Speculation of a raid or private equity “hug” on Tabcorp, the sluggishly performing gaming giant, won’t come as much of a surprise to NSW punters using the TAB’s outlets in the state.
The shares hit $18 late Tuesday as speculation surfaced that Macquarie Bank was preparing a bid with either PBL or international private equity players. It wouldn’t be before time for the suffering shareholders or punters.
The board bumped CEO Matthew Slatter last month after a sharp slump in first-half earnings and reports that the company’s performance had not improved in the second half. Former ANZ banker and recent recruit Elmer Funke Kupper was named interim CEO and seems to be making a determined attempt to take the top job full-time.
One thing he is looking at is a problem in the $50 million upgrade of the NSW TAB, which has fallen drastically behind the Victorian TAB, which forms the heart of Tabcorp. The problems of lower betting levels, higher costs and sloppy management in the NSW TAB, allied to the impact of smoking bans on its Queensland Casinos business, were the main reasons first-half earnings fell.
It can’t do anything about the smoking bans (and they are coming in NSW shortly) but it could do something to upgrade the NSW TAB’s betting systems.
These have hit a hitch. The new computerised betting system has changed the amount of information given on each ticket. Previously, punters got the race meeting, race number, horse’s number and name, type of bet, amount of winning wager, date, barcode and other bits and pieces. Slips delivered by early types of the new betting consoles have been issuing that information, with one exception: the name of the horse/horses backed in the bet.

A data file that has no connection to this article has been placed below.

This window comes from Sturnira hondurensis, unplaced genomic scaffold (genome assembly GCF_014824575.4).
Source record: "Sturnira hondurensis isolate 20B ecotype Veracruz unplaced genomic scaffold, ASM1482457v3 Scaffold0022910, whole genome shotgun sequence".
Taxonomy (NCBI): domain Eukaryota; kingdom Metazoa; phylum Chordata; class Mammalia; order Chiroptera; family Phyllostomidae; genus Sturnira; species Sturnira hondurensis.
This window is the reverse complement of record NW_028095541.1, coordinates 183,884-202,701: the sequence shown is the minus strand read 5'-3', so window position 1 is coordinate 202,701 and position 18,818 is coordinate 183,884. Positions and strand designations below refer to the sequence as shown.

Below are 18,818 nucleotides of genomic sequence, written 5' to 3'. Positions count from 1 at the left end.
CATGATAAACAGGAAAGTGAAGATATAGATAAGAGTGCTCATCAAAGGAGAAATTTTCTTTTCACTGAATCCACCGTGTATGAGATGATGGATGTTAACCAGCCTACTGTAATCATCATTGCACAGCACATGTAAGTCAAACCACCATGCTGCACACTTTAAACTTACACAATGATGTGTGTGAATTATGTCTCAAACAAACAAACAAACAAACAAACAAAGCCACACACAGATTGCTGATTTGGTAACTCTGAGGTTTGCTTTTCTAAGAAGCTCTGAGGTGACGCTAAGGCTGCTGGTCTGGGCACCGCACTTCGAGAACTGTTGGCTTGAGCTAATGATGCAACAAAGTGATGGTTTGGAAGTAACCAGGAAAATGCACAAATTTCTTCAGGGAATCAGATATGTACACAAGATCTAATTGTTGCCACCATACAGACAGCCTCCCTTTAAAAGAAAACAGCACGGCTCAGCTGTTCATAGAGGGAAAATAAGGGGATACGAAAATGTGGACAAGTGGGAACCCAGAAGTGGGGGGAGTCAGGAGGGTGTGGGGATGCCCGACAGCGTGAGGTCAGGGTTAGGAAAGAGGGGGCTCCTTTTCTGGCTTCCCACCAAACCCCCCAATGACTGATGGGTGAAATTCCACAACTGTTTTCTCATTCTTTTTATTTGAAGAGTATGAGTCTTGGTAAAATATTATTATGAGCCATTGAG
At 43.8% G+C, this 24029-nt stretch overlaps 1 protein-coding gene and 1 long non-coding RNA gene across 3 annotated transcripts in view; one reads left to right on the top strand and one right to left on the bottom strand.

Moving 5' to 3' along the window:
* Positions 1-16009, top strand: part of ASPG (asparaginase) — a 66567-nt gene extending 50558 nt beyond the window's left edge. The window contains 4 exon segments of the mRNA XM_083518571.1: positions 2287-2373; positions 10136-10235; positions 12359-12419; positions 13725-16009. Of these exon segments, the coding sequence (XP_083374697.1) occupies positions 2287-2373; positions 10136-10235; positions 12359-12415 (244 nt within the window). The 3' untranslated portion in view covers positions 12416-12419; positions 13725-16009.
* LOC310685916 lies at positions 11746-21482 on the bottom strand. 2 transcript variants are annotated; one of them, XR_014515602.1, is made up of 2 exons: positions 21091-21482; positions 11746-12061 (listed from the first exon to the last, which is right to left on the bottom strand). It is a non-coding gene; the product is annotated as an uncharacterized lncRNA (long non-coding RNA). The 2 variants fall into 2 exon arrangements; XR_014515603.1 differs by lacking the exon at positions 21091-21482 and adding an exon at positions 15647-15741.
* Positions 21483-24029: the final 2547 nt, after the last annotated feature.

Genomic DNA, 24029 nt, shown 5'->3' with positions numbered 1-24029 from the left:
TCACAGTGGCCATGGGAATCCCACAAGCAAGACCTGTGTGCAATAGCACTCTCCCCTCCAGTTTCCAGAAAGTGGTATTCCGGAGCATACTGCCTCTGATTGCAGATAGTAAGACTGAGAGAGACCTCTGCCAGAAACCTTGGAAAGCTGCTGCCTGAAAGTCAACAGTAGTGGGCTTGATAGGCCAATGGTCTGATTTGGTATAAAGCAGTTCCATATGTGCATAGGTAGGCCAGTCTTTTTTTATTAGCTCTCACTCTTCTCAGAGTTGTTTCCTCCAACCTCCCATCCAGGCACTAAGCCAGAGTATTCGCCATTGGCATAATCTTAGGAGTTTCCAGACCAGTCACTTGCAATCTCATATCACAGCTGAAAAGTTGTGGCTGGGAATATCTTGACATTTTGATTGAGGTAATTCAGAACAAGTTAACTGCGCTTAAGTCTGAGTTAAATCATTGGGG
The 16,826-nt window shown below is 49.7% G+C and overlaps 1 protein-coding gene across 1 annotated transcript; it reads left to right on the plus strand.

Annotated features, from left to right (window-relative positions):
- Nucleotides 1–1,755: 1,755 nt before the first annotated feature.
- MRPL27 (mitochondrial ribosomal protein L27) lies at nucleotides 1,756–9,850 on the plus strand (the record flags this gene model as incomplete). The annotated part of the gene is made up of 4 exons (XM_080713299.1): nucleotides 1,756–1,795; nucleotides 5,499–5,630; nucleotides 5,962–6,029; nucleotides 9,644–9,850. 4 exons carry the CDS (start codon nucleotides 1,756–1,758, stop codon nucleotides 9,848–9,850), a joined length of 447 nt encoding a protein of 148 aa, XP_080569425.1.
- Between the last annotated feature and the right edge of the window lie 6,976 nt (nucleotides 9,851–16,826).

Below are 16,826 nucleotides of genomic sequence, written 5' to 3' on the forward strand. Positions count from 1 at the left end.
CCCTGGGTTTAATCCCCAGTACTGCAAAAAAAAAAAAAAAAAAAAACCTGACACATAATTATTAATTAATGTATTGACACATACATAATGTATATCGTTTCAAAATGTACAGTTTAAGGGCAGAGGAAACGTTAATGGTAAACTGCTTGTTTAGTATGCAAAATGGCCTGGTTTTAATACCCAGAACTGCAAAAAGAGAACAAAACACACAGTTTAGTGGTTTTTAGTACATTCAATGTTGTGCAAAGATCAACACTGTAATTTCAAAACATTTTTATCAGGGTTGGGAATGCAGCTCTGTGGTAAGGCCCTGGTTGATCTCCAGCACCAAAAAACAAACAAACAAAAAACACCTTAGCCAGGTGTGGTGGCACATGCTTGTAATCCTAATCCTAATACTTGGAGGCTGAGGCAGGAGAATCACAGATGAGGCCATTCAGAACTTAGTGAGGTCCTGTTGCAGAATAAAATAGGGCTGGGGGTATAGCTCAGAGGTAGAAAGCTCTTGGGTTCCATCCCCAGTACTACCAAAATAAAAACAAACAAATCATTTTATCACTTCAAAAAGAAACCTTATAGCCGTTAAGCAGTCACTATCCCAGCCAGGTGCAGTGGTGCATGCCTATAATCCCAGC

Punters have rebelled, refusing to bet at clubs, pubs or outlets using the new system and going elsewhere. Agencies are not happy and some have refused to allow their machines to be upgraded. The end result is that Tabcorp put the upgrade on hold while it figures out changes to meet the demands of punters and NSW agents who say it is systematic of the way Tabcorp is being managed.
The feeling among some shareholders is that — unlike the Qantas, Rinker, Bendigo Bank and Orica situations — a decently priced offer would see Tabcorp snapped up, such has been the disappointment in its performance.
As well, chairman Michael Robinson said he would be going, plus at least one other board member. Former Australian rugby union and banking heavy John O’Neill was named to the board as one new director; he could have a short stay.